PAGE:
My wife was born in Washington State in 1954. She resided in America for about one year and came to Canada once her father completed his university studies..
One year in America, 61 years in Canada.
She retains US citizenship, it is difficult to cancel, and has a US passport as required for travel into and out of America.
She does not seem to be allowed to vote. She is more recently required to file largely redundant US income tax reports, despite the US/Canadian tax treaty that worked for decades.
Is she in any way eligible for any US Social Security or other benefits? She seems to have only obligations and no benefits
arising from her residual US citizenship. Thank you.
US citizenship in and of itself does not entitle a person to Social Security benefits. She must either have worked in the US, or qualify as an auxiliary (e.g. spouse, child) or survivor on the account of someone who did.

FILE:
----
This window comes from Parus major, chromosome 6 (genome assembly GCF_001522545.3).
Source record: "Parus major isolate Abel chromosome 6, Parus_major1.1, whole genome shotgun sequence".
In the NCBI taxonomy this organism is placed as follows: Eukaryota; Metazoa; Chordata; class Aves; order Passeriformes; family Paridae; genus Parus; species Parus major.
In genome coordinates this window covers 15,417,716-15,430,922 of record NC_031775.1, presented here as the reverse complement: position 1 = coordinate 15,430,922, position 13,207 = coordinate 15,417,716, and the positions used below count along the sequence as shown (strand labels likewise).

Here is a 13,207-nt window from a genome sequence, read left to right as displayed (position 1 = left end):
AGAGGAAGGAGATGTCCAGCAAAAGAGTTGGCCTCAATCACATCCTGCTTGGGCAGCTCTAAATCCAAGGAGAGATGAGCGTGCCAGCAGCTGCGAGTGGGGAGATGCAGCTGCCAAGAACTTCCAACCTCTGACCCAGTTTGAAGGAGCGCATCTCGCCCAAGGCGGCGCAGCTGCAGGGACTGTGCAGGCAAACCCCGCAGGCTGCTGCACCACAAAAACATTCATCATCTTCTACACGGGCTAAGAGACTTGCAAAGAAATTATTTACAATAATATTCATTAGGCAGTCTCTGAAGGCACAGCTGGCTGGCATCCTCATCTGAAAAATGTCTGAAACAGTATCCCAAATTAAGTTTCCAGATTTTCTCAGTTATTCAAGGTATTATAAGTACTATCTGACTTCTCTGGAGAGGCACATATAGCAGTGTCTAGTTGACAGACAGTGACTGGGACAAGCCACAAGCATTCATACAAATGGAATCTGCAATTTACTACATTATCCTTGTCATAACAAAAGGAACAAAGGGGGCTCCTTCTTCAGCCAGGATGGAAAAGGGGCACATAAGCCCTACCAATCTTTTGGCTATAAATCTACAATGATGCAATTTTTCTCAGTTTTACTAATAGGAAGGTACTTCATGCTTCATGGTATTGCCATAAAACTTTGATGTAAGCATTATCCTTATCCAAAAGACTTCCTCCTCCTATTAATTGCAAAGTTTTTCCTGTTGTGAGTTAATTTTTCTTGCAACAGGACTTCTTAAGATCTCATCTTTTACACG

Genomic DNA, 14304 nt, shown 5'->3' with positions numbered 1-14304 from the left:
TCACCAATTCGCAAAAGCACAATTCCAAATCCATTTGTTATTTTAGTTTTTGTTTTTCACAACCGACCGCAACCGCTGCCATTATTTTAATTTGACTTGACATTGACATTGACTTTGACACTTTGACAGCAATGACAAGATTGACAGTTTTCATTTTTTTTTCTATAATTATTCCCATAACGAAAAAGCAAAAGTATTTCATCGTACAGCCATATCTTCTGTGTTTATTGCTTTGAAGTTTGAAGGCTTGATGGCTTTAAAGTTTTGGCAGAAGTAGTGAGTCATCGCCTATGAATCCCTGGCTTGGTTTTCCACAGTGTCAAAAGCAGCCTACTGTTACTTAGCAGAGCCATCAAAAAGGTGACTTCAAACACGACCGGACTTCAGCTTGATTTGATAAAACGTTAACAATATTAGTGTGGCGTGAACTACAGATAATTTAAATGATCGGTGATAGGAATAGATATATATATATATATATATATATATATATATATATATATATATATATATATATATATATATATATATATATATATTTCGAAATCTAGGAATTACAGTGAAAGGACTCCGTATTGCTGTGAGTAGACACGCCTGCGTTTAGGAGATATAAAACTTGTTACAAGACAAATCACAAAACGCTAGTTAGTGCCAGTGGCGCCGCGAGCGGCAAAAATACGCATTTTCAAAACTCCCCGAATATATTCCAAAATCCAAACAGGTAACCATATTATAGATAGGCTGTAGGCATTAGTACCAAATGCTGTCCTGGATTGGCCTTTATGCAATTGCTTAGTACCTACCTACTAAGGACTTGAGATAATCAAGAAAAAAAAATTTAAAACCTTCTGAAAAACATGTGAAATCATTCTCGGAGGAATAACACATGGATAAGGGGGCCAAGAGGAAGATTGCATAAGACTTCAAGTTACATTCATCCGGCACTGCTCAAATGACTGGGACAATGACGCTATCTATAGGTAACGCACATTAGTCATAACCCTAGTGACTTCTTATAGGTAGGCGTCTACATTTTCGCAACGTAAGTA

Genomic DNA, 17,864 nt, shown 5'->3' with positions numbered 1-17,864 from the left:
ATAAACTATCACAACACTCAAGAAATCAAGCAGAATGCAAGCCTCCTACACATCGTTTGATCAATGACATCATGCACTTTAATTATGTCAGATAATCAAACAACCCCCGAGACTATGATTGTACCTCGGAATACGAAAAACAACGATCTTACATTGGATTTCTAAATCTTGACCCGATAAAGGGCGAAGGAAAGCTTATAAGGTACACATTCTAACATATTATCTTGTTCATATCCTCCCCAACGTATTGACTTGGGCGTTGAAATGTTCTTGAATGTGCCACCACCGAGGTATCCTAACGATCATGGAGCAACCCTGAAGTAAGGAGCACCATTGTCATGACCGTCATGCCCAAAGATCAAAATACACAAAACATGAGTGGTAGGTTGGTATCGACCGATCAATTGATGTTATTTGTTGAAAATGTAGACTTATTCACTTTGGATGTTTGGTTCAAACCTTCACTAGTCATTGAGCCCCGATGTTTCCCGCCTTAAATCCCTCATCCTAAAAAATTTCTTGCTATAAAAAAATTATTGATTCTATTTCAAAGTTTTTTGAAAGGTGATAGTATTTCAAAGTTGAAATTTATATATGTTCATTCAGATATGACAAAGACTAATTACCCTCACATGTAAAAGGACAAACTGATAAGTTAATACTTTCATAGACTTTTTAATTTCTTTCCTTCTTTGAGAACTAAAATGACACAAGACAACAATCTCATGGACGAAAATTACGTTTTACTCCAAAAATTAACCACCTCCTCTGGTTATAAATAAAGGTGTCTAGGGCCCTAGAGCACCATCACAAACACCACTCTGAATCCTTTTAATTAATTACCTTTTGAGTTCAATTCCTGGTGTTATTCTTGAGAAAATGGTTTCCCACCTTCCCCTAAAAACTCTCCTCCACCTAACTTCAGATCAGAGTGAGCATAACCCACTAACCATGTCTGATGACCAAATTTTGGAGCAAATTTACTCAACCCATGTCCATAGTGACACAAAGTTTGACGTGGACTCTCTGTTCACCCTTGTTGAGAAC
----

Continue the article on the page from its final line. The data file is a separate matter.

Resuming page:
The US does have a totalization agreement with Canada, so it's possible that your wife could qualify for a totalization benefit if she paid US Social Security taxes for at least the equivalent of a year and a half. This would have to be in addition to a sufficient amount of work under Canada's system.
Otherwise, unless you worked and earned enough to qualify for US Social Security benefits, I know of nothing she'd be eligible for.